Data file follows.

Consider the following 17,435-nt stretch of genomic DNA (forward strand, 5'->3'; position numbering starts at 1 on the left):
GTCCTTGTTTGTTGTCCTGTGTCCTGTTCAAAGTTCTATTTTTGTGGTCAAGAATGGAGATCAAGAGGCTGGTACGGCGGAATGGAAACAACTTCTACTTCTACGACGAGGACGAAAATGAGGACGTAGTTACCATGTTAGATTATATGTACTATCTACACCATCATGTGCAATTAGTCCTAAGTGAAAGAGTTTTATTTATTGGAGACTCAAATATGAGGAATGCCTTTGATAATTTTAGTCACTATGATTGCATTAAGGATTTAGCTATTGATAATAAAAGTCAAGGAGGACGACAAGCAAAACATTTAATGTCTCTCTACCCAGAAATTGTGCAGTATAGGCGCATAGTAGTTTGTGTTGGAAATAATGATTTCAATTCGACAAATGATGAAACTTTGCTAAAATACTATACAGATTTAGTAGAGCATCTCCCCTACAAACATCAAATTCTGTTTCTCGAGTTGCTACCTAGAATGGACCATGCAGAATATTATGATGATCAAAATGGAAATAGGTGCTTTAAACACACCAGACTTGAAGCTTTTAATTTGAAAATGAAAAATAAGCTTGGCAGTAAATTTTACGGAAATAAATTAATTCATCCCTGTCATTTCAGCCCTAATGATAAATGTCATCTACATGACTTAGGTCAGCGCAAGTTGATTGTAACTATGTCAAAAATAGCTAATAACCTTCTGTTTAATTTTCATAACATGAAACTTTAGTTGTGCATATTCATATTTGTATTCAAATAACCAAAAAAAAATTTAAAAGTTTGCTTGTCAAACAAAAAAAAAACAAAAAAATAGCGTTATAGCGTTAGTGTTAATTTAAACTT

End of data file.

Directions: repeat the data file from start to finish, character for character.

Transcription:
Consider the following 17,435-nt stretch of genomic DNA (forward strand, 5'->3'; position numbering starts at 1 on the left):
GTCCTTGTTTGTTGTCCTGTGTCCTGTTCAAAGTTCTATTTTTGTGGTCAAGAATGGAGATCAAGAGGCTGGTACGGCGGAATGGAAACAACTTCTACTTCTACGACGAGGACGAAAATGAGGACGTAGTTACCATGTTAGATTATATGTACTATCTACACCATCATGTGCAATTAGTCCTAAGTGAAAGAGTTTTATTTATTGGAGACTCAAATATGAGGAATGCCTTTGATAATTTTAGTCACTATGATTGCATTAAGGATTTAGCTATTGATAATAAAAGTCAAGGAGGACGACAAGCAAAACATTTAATGTCTCTCTACCCAGAAATTGTGCAGTATAGGCGCATAGTAGTTTGTGTTGGAAATAATGATTTCAATTCGACAAATGATGAAACTTTGCTAAAATACTATACAGATTTAGTAGAGCATCTCCCCTACAAACATCAAATTCTGTTTCTCGAGTTGCTACCTAGAATGGACCATGCAGAATATTATGATGATCAAAATGGAAATAGGTGCTTTAAACACACCAGACTTGAAGCTTTTAATTTGAAAATGAAAAATAAGCTTGGCAGTAAATTTTACGGAAATAAATTAATTCATCCCTGTCATTTCAGCCCTAATGATAAATGTCATCTACATGACTTAGGTCAGCGCAAGTTGATTGTAACTATGTCAAAAATAGCTAATAACCTTCTGTTTAATTTTCATAACATGAAACTTTAGTTGTGCATATTCATATTTGTATTCAAATAACCAAAAAAAAATTTAAAAGTTTGCTTGTCAAACAAAAAAAAAACAAAAAAATAGCGTTATAGCGTTAGTGTTAATTTAAACTT